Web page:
Battlestar Galactica – 2×14

I only got to watch this yesterday as the carrier pigeons who were delivering it got swept up in a mid-Atlantic squall and ended up diverting via Norway.

Battlestar Galactica – 2×14 – Black Market

In conclusion: not outstanding, but unusual enough to be interesting.

48 minutes earlier…

Another standalone episode, with a premise clearly designed to check off an entry on the list of “problems the fleet should have to deal with”. We haven’t properly seen this aspect of the show since the water and resource issues in season 1, so it’s a welcome attempt to cover some day to day reality.

It’s also an Apollo showcase which casts him in the unlikely role of a detective entering an underworld of prostitution and racketeering. It’s a premise ripped straight from film noir: everyone is corrupt, crime is endemic, and the detective himself is compromised by a hooker with a heart of gold. Such is the strength of the influences that many shows would have played this as a deliberate pastiche, but Galactica thankfully does not.

Apollo is such an unlikely choice for the role that it’s a wonder the story doesn’t founder from the outset, but his newfound weariness is an archetype which plays well in this context. He’s damaged, but still trying to do the right thing. What’s less successful is the sudden infusion of new facts – for weeks or months he’s been seeing a prostitute/escort whom he treats more as a lover, and before the Cylon attack there was another relationship which ended badly. We should have seen at least some of this in previous weeks, and it all feels tacked on rather than organic. I did like the sudden shift in our understanding as his girlfriend asks for a fee, though.

Thanks to his conflicted state of mind Lee proves to be a surprisingly compelling lead. The plot is hackneyed, but it’s unusual and quite welcome for TV SF to tackle a criminal environment this murky. And his decision to pull the trigger, however loathsome the victim, is a significant departure for his character. It’s something we see carried through into his face off with the President: a combination of the old self-righteous idealist with something a little more bruised and pragmatic. The other aspects of Lee’s story are occasionally revealing but not particularly startling; quite early on we grasp the nature of his two relationships, and it’s not hard to guess how it will play out.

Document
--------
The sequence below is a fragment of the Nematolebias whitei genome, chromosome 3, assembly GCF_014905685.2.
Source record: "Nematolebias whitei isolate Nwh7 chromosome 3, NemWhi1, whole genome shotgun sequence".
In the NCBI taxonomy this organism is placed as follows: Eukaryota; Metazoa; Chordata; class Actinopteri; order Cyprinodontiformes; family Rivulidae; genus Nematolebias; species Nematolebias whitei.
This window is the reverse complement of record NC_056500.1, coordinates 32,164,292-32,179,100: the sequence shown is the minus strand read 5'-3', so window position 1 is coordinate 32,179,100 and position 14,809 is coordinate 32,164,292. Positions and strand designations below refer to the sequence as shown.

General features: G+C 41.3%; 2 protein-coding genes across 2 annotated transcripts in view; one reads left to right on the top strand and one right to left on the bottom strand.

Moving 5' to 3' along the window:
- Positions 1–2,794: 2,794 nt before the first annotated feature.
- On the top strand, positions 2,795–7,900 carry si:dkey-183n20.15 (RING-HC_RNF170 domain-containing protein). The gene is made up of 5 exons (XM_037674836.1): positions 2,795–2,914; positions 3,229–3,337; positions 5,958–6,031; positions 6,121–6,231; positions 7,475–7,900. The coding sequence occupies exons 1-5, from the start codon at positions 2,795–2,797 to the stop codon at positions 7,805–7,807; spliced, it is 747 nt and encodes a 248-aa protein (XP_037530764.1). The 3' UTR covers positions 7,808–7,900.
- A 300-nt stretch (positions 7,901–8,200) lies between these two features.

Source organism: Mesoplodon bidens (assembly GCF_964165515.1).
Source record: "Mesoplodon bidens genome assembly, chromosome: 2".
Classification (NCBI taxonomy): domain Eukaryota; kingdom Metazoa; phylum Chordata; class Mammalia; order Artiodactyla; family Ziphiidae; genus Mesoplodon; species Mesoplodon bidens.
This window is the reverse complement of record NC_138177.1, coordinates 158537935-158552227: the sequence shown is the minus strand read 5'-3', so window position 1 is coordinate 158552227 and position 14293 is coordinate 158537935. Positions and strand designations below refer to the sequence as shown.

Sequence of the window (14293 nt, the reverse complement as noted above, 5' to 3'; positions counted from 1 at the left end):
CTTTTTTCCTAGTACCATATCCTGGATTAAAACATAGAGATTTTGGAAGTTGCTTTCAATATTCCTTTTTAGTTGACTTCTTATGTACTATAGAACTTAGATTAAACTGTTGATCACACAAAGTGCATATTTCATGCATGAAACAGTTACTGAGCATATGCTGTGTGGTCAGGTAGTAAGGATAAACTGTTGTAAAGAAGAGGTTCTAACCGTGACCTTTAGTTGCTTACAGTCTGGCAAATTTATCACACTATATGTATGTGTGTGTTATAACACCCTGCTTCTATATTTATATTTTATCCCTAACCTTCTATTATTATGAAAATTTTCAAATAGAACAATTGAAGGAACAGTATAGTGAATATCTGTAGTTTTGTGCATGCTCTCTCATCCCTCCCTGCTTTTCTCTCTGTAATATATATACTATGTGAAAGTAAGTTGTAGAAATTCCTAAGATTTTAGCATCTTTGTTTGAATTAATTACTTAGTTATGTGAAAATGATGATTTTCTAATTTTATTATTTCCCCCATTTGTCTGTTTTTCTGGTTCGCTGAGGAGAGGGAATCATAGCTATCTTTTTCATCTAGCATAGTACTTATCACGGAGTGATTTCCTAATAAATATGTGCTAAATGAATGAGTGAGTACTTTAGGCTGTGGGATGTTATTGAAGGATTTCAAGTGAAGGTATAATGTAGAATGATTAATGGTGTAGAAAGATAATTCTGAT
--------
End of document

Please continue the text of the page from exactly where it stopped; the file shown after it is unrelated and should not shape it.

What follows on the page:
Meanwhile Baltar is enjoying a run of successful episodes. Here he subtly tries to undermine the President, and then goes on the counter-attack when accused. I like Baltar best when he’s just a shade less bonkers than usual, and this episode strikes the perfect balance. His scene with Roslin is superb.

The rest of the cast don’t really get a look-in; indeed most don’t even get a cameo. Fisk’s murder is unexpected, with his early scenes misdirecting us nicely, but ultimately we haven’t seen much of the man so it’s hard to mourn him. I’d also have preferred to keep an antagonistic commander aboard the Pegasus. Still, if Tigh ends up with the posting that could prove interesting.

In conclusion: not outstanding, but unusual enough to be interesting. The banality of the Apollo material is what lets it down, but I think the show needs these occasional glimpses into the way colonial society works, and the pressures which exist at all levels. This is not a monolithic military fleet like Star Trek, it’s a complete functioning city with all the nobility and venality that implies.

Oh, and note to production team: I know you don’t have a lot of black characters but maybe a black underworld boss wasn’t quite the way to redress the balance. 🙂

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